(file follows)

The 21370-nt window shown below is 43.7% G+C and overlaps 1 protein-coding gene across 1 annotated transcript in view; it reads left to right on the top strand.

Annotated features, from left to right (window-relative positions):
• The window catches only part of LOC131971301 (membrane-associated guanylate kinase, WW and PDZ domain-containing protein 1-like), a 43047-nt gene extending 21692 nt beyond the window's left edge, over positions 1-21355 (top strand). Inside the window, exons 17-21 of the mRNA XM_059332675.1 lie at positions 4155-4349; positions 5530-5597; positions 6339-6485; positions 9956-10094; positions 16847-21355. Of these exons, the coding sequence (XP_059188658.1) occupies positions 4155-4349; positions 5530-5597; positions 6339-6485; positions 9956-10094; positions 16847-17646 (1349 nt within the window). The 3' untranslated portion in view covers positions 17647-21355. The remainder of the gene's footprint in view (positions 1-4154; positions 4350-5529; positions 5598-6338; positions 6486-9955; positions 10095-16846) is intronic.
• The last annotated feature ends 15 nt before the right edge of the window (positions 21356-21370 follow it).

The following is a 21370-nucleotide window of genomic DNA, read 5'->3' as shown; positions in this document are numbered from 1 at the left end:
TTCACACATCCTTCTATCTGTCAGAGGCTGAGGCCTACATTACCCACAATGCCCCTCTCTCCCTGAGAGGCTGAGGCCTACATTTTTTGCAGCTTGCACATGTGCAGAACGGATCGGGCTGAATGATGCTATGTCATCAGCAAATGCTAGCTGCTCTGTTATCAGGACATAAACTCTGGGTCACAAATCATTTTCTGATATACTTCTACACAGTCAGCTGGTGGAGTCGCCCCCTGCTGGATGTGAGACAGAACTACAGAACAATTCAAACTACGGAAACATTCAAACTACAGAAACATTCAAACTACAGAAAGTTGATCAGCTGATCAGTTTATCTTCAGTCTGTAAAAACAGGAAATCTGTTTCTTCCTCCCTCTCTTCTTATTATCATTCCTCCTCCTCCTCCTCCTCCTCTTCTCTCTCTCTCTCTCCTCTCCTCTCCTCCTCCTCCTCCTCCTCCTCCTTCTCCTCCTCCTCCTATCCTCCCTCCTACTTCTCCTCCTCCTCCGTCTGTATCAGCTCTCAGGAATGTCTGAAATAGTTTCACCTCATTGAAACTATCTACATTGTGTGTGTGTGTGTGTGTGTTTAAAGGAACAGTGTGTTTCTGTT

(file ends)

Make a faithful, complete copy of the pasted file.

The 21370-nt window shown below is 43.7% G+C and overlaps 1 protein-coding gene across 1 annotated transcript in view; it reads left to right on the top strand.

Annotated features, from left to right (window-relative positions):
• The window catches only part of LOC131971301 (membrane-associated guanylate kinase, WW and PDZ domain-containing protein 1-like), a 43047-nt gene extending 21692 nt beyond the window's left edge, over positions 1-21355 (top strand). Inside the window, exons 17-21 of the mRNA XM_059332675.1 lie at positions 4155-4349; positions 5530-5597; positions 6339-6485; positions 9956-10094; positions 16847-21355. Of these exons, the coding sequence (XP_059188658.1) occupies positions 4155-4349; positions 5530-5597; positions 6339-6485; positions 9956-10094; positions 16847-17646 (1349 nt within the window). The 3' untranslated portion in view covers positions 17647-21355. The remainder of the gene's footprint in view (positions 1-4154; positions 4350-5529; positions 5598-6338; positions 6486-9955; positions 10095-16846) is intronic.
• The last annotated feature ends 15 nt before the right edge of the window (positions 21356-21370 follow it).

The following is a 21370-nucleotide window of genomic DNA, read 5'->3' as shown; positions in this document are numbered from 1 at the left end:
TTCACACATCCTTCTATCTGTCAGAGGCTGAGGCCTACATTACCCACAATGCCCCTCTCTCCCTGAGAGGCTGAGGCCTACATTTTTTGCAGCTTGCACATGTGCAGAACGGATCGGGCTGAATGATGCTATGTCATCAGCAAATGCTAGCTGCTCTGTTATCAGGACATAAACTCTGGGTCACAAATCATTTTCTGATATACTTCTACACAGTCAGCTGGTGGAGTCGCCCCCTGCTGGATGTGAGACAGAACTACAGAACAATTCAAACTACGGAAACATTCAAACTACAGAAACATTCAAACTACAGAAAGTTGATCAGCTGATCAGTTTATCTTCAGTCTGTAAAAACAGGAAATCTGTTTCTTCCTCCCTCTCTTCTTATTATCATTCCTCCTCCTCCTCCTCCTCCTCTTCTCTCTCTCTCTCTCCTCTCCTCTCCTCCTCCTCCTCCTCCTCCTCCTTCTCCTCCTCCTCCTATCCTCCCTCCTACTTCTCCTCCTCCTCCGTCTGTATCAGCTCTCAGGAATGTCTGAAATAGTTTCACCTCATTGAAACTATCTACATTGTGTGTGTGTGTGTGTGTGTTTAAAGGAACAGTGTGTTTCTGTT